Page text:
Big League Stew

Mickey Mantle and Chet Coppock’s smitten mother: The oedipal complexities

David Brown
Big League Stew

Sorry about the autoplay. All right, how ya' doin', everybody?! Chet Coppock used to be the king of sport talk-radio in Chicago. He has been marginalized in recent years — well, the past 20 or so — never having assimilated with the all-sports station era that followed his lead, but he's still producing content and telling stories.

And the story he tells about his mom lusting after Mickey Mantle when Coppock was a 7-year-old boy in 1957, or so, is hilariously creepy. It's a challenge to listen without making yourself feel uncomfortable, given how many times he associates his own mother with sexuality — given how many times he SAYS "sexuality." And "bulged." And "ooze." And the way he says them. Shudder!

You see, the Coppocks had scored White Sox tickets, in the front row, by the Yankees dugout... :

"The first time Mickey Mantle — this country boy — came strolling out, my mother's eyes bulged, from Comiskey Park all the way to Lake Michigan. Every time Mickey came up, my mother — who, at the time, would have been 31, with estrogen still in full gear — looked at Mickey and you could just feel the sexuality ooze."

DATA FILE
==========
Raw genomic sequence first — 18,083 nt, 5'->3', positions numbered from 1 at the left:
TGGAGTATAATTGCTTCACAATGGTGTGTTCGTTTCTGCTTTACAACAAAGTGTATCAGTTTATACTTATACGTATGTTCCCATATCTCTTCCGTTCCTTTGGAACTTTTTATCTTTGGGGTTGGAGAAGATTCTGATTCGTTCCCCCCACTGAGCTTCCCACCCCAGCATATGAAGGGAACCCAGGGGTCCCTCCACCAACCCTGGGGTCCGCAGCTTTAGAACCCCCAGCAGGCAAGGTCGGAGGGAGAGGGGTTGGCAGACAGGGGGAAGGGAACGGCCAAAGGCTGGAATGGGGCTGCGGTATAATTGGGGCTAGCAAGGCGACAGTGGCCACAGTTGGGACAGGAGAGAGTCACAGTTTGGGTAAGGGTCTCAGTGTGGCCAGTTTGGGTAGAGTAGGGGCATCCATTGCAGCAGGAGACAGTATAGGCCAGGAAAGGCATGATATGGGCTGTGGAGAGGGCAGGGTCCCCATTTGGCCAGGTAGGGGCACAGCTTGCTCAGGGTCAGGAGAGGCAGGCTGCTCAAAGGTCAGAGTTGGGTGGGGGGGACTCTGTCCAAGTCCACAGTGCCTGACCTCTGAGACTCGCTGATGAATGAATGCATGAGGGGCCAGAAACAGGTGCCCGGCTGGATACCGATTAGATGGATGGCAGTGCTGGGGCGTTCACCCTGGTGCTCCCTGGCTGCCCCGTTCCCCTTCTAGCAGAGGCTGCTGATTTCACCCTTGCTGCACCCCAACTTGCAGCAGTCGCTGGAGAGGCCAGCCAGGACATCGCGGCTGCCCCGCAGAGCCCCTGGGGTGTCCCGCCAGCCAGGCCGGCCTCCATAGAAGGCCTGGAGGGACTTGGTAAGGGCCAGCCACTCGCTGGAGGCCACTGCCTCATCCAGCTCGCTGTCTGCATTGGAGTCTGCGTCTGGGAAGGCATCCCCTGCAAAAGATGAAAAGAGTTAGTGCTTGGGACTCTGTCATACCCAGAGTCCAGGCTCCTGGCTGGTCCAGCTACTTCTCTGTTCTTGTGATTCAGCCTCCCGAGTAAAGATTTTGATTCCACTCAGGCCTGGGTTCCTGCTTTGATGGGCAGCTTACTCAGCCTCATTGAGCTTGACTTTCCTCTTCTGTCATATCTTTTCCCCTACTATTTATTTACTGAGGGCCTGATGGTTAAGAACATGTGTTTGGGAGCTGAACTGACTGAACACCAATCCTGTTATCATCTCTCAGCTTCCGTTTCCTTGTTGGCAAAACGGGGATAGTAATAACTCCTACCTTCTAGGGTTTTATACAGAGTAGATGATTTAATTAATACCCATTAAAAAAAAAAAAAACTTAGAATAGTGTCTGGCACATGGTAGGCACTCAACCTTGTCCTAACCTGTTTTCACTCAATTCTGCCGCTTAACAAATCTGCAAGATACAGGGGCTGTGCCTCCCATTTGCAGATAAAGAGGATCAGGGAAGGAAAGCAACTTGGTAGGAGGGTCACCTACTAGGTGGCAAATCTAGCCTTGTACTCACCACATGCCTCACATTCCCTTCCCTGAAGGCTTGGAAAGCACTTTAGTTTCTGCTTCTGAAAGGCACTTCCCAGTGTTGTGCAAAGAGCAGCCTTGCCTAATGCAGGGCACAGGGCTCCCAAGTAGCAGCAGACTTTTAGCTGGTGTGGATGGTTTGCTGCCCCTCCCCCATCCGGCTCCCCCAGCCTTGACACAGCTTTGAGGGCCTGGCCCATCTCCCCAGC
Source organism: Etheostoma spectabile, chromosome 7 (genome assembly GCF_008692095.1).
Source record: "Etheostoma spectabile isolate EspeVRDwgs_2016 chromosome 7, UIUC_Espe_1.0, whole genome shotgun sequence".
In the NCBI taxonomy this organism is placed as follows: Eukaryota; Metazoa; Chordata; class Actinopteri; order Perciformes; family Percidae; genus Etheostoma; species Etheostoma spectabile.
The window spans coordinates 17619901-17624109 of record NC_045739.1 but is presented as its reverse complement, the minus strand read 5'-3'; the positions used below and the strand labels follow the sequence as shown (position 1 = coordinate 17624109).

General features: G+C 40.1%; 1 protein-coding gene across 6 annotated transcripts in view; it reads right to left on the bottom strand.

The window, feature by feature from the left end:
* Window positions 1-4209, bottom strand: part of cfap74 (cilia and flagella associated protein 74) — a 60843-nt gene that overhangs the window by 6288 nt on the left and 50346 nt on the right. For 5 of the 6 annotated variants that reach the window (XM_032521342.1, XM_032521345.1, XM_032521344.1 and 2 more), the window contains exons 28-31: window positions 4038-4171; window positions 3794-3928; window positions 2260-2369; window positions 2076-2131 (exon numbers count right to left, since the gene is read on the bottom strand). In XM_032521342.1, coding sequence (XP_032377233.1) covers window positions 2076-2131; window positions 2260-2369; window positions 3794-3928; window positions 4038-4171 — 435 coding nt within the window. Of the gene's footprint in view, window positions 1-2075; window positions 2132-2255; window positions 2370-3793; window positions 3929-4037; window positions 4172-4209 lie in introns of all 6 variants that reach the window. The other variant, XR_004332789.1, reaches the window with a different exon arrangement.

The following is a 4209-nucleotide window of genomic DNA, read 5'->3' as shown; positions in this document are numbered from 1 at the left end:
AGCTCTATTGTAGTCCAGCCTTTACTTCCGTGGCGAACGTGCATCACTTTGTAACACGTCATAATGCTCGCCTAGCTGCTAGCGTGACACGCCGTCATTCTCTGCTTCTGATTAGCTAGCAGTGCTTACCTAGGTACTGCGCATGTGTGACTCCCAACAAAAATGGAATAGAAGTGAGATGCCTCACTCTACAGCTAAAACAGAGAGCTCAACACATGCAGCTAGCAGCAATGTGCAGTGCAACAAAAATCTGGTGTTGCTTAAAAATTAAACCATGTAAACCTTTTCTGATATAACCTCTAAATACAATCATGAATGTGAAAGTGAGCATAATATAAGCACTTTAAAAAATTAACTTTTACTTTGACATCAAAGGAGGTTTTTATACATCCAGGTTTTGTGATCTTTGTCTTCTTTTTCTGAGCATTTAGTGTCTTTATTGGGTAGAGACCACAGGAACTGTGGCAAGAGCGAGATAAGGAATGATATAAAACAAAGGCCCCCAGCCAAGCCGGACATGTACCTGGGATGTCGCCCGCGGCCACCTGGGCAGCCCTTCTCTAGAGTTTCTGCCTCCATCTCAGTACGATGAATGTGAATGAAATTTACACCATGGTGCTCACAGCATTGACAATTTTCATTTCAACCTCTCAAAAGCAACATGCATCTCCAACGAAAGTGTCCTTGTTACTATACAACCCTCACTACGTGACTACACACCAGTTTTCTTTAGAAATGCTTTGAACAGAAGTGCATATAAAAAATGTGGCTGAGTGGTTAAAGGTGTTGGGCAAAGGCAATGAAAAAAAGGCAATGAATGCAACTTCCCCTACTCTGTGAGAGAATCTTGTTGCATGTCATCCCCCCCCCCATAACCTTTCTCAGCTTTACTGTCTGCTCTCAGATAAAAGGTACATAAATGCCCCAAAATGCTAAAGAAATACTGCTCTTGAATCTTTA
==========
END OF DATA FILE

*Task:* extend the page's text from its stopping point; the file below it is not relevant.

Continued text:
Not that it needed to get weirder, but at one point Coppock looks skyward and says he hopes his mom (who, like Mantle, is deceased) is "up in heaven, and sipping on Canadian Club, I hope to gosh you're doing it with Mickey Mantle."

Talk about an oedipus complex. At least we don't know what Chet's mom looks like, and that she wasn't lusting after Moose Skowron, so we don't have to envision it.

A little background on Chet:

If you were brought up in Chicago during the 1980s and '90s, you know the name Chet Coppock. He was a sports talk-radio pioneer, blasting out a weeknight show that preceded the era of the all-sports radio station (except for, like, the ones in New York and Boston).

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Back in the day, Chet blended a certain style — that of a bombastic carnival barker or ring announcer — with the best lineup of guests a listener could want. He told great stories. He could make the mundane seem magical, to the point that you wanted to strangle him sometimes because his schtick went overboard. But he also often seemed "in" on the joke sometimes, and was able to poke fun at himself. He also wore a fur coat, apparently without irony.

An example of his bombast came during the 1989 World Series, right after the earthquake delayed it. To the best of my recollection, this is how he posited a question to Steve Dahl and Garry Meier, who hosted the show before Coppock's:

"There's been a shake at the 'Stick,' do you want me to go live in 10?"

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(AP)

So that's who we're dealing with, here. A different cat — whose mom apparently prowled after Mickey Mantle with full transparency in front of her preadolescent son. I assume, because Coppock also talked about awesome it was to see Mantle strike out, that he and Coppock's mom never met conjugally. Which probably disappointed Coppock, who went on to say she and Mantle "would have made one hell of a combo."

Maybe so, Chet. Mickey Mantle seems like he would have made for an interesting stepfather. But it was your dad who got the Sox-Yankees tickets in the first place.

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